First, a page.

CAMBRIDGE — Dozens of students at Cambridge Rindge and Latin School walked out of class early Wednesday afternoon to decry unwelcome sexual advances and other inappropriate behavior inside the school and in the larger world.
Students issued a two-page letter to the administration demanding changes to the school climate and to its handling of student reports of harassment or assaults.
The protest grew out of discussions in a school’s gender theory class and a survey showing many students had experienced uninvited advances and even assaults, said Klara Ingersoll, 17, and Bentley Sloane, 16, members of the feminist student organization, Club 1.
The group organized the protest for National Sexual Assault Awareness Month.
“Even one story is too many, but there were just so many,” Sloane said outside the school.
Ingersoll said the group was also inspired by a visit to the school by a cofounder of the group End Rape on Campus.
“A lot of us are thinking about if we go off to higher [education] institutions or jobs, what it’s going to be like dealing with sexual harassment or assault there. And we know it’s huge in college,” Ingersoll said.
Facing the school, student protesters held signs bearing anonymous stories of some of the things their classmates said they had experienced:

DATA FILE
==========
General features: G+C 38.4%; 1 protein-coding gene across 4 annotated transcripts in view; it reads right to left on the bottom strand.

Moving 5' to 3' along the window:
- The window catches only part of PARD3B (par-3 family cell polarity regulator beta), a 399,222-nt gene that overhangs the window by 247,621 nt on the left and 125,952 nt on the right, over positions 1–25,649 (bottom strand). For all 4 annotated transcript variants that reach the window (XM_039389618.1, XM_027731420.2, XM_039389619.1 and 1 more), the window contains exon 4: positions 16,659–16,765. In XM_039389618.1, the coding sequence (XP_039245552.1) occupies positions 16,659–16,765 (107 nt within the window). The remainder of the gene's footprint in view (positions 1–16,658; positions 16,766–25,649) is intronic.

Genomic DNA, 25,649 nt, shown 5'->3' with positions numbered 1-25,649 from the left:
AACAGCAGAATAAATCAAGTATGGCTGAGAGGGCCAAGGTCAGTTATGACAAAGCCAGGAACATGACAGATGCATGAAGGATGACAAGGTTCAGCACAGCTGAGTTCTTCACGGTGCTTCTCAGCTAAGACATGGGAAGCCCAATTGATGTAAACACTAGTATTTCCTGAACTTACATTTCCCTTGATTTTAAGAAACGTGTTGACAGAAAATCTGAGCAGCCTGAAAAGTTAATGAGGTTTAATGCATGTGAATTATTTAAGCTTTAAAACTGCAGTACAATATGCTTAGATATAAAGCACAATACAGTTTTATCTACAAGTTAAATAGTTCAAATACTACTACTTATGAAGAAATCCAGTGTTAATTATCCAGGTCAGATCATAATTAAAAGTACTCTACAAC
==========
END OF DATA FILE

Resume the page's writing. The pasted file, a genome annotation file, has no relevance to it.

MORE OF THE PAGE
“I am catcalled and groped in the hallways.”
“There is a group of boys who sits by the H2O fountain & watches girls lean over.”
One sign said starkly: “I still see my rapist in HRVRD SQ.”
The protest follows recent actions by high school and college students around the country that are drawing attention to social issues.
The Cambridge students’ letter calls for faculty to refer to sexual crimes by the proper terms, rather than calling them “bullying” or just “incidents.”
It demands that all faculty be trained to deal with reports of improper sexual behavior and asks that the school hire someone educated about Title IX, the federal law prohibiting sex discrimination in education.
It calls for a clearly stated and widely distributed policy on harassment and assault, including information on when parents must be contacted, and asks that students be allowed to decide to whom they report an assault or harassment.
It asks that students be allowed to change their schedules to avoid sharing a class or lunch period with someone who has harassed or assaulted them.
Jeffrey Young, superintendent of Cambridge schools, said both he and the school’s principal attended the protest.
“The students represented experiences that exist in our school community, and they provide a strong reminder that our community has to continually work to make certain that we are living up to the CRLS core values of opportunity, diversity, and respect,” Young said in a statement. “Clearly, there is work to be done.”
Protester Luca Vermeer, 17, said teenage girls experience harassment regularly, and she believes it is part of a wider problem with popular culture.
“Guys are raised around music and situations where the more girls you sleep with, it’s like another notch in your belt, and you become this idol, or whatever,” Vermeer said. “All the girls didn’t really consent because we’re raised in a world where we are considered the notches.”